It is not clear whether elevated anti-Cp antibody titre represents active or past infection. Ninety percent of post-MI patients had stable elevated IgG titres when rechecked at 3 months, consistent with persistent antigenic stimulation resulting from chronic active infection. In a matched group of male control subjects without CHD, we found that only 11% had persistently elevated IgG anti-Cp titres (≥1/64) when the tests were rechecked 3 months later.13 Theoretically, increased anti-Cp titre might result from cross-reactions with other antigens, eg, to other microorganisms or to heat shock protein 65 (which is implicated in the atherogenesis14 ). This is unlikely in our study, however, because titres were specific for Cp and only 7 of 220 subjects (3%) exhibited antibody cross-reactivity with C. trachomatis and C. psitticai. Furthermore, elevated antibody titres fell after treatment with azithromycin, which has high activity against Cp. The association between further cardiovascular events and anti-Cp titre may result from confounding by conventional risk factors. Contrary to this possibility, however, is the fact that anti-Cp titre remained an independent risk factor for future cardiovascular events after controlling for confounding clinical variables, such as smoking and diabetes mellitus. The vast majority of patients (>95%) in each of the Cp titre groups were taking regular aspirin, so this could not account for the improved clinical outcome in the azithromycin-treated group. Furthermore, all 29 patients with recorded cardiovascular events were on regular aspirin.
Possible explanations for the association between elevated anti-Cp antibody titres and risk of adverse cardiovascular events include direct involvement of Cp in atherogenesis. Chronic infection of macrophages may contribute to inflammatory processes15 16 or trigger a procoagulant state through tissue factor expression.12 17 The bacterial lipopolysaccharide cell wall itself may contribute to direct endothelial cell damage. Kuo et al6 showed that the chances of identifying Cp within atherosclerotic lesions was inversely related to serum antibody, suggesting that hypersensitivity to Cp may play a role in atherogenesis, analogous to the involvement of C. trachomatis in the pathogenesis of trachoma.18 However, the study findings by Kuo et al were based on a small number of autopsy coronary atheroma specimens, and the antibody titres from hemolysed sera were difficult to evaluate. Furthermore, when similar diagnostic techniques were used in a more recent study, results demonstrated Cp organisms within coronary atherectomy specimens of patients with angina and found no such inverse relationship between the likelihood of detecting the organism and the height of the Cp-specific antibody titre.19 It is hence reasonable to propose that azithromycin may have been acting against Cp within the coronary arteries of our post-MI patients with elevated antibody titres. This may account for the observed reduction in adverse cardiovascular events in the treated group.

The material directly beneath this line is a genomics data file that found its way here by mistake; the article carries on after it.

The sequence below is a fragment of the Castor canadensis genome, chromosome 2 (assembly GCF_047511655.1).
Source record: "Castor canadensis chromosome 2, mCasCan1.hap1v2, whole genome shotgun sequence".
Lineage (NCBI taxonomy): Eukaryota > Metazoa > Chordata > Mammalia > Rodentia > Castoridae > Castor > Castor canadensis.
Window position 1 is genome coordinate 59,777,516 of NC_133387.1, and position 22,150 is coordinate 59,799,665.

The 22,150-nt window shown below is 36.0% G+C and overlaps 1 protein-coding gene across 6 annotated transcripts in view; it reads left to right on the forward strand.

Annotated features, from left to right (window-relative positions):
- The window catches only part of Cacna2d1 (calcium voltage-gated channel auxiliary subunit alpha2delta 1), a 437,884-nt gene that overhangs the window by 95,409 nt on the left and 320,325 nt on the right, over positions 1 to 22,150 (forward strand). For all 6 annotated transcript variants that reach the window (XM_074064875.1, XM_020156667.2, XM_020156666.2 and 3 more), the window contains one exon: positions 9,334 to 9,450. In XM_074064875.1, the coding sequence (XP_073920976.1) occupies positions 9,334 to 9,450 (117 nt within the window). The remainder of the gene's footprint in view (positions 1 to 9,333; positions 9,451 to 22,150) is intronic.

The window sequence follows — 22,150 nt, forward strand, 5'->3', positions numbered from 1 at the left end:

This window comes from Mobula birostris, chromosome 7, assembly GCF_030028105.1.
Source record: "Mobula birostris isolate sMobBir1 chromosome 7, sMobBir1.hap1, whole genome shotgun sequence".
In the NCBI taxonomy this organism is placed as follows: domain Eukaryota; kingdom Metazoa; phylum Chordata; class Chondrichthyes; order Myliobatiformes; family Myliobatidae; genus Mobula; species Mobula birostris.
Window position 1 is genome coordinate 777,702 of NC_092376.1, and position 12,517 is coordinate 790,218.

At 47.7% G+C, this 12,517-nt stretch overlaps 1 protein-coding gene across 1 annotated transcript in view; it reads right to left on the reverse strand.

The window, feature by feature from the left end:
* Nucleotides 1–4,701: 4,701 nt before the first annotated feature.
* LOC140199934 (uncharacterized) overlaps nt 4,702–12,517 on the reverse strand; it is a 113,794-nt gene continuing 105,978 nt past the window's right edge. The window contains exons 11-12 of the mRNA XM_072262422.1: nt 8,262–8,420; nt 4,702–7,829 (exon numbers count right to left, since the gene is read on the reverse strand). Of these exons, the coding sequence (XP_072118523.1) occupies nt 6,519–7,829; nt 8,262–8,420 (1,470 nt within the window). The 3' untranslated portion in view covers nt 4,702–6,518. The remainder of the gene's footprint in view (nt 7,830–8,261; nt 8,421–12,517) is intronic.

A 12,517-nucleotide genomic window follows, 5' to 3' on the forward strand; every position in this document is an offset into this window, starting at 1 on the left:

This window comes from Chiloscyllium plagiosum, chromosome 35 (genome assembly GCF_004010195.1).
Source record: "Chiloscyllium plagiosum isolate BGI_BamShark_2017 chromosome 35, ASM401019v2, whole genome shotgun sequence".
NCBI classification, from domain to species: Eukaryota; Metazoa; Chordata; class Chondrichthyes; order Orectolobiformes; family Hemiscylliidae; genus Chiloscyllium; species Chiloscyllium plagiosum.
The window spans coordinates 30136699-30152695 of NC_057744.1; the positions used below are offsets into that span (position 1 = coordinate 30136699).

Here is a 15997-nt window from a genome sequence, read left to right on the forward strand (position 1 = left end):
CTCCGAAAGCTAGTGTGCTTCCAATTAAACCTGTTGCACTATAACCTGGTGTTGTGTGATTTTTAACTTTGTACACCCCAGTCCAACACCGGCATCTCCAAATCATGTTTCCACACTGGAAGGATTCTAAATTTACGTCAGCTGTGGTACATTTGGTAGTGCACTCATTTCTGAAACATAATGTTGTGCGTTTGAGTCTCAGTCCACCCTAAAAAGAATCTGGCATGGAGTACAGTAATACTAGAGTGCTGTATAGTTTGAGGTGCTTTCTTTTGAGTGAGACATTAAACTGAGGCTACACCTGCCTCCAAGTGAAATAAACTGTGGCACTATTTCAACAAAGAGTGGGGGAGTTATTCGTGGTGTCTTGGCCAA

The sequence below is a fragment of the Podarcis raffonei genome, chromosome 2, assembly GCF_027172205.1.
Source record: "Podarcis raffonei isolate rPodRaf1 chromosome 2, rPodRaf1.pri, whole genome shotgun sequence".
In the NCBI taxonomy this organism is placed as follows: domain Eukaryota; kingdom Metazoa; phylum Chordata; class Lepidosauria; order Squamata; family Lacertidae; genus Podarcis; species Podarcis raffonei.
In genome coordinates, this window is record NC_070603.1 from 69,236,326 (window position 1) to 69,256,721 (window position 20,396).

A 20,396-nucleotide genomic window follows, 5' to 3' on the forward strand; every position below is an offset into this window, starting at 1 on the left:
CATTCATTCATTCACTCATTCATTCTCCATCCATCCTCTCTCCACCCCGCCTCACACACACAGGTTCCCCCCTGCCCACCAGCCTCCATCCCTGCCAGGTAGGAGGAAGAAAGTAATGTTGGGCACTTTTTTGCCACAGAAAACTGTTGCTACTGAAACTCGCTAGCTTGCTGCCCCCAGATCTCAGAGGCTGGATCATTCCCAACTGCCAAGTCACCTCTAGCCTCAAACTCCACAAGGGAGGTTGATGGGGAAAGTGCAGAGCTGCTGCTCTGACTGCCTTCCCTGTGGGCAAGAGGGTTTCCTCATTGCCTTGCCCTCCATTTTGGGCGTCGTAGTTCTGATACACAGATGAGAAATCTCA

Whatever the relationship between anti-Cp titre and cardiovascular outcome, the reduction in event rate after treatment with azithromycin is intriguing, particularly because the benefit was not restricted to subjects who had a decrease in titres. Azithromycin, by eradicating or suppressing infection, may have helped to “stabilize” active plaque lesions, in part by dampening inflammation and hypercoagulation.12 Azithromycin may have acted against other infections, eg, Helicobacter pylori, which has been linked to prevalent CHD and cardiovascular risk factors.15 Alternatively, the results seen could be secondary to an effect unrelated to the antimicrobial action of azithromycin. The inclusion of an arm in our antibiotic trial in which Cp-ve subjects (presumed free of infection) were treated may have helped to clarify whether the effect of the antibody resulted from direct action against Cp or through other mechanisms. We cannot dismiss the possibility that additional antibiotic treatment for intercurrent infections was taken by patients, but such usage would probably be low and similar for all subgroups. Finally, given that anti-Cp antibody titres are also associated with atherosclerotic disease other than CHD,20 future studies are needed to ascertain whether the graded risks with anti-Cp antibody titre apply to those CHD patients yet to suffer from MI or to other high-risk groups (such as those with atheromatous peripheral vascular or cerebrovascular disease).
In conclusion, these findings may have important implications for the secondary prevention of CHD, especially given the safety of azithromycin and the fact that the beneficial effects are observed after only a short course of treatment. Larger antibiotic eradication trials, now being designed, are needed to confirm these findings.
Selected Abbreviations and Acronyms
|CHD||=||coronary heart disease|
The study was funded by the British Heart Foundation; Dr Sandeep Gupta is supported by a British Heart Foundation Junior Research Fellowship (FS/94075). We thank Pfizer Ltd (Sandwich, Kent, UK) for supplying the azithromycin and placebo tablets and Dr Ike Iheanacho for making critical comments on the manuscript.
- Received March 17, 1997.
- Revision received May 23, 1997.
- Accepted May 28, 1997.
- Copyright © 1997 by American Heart Association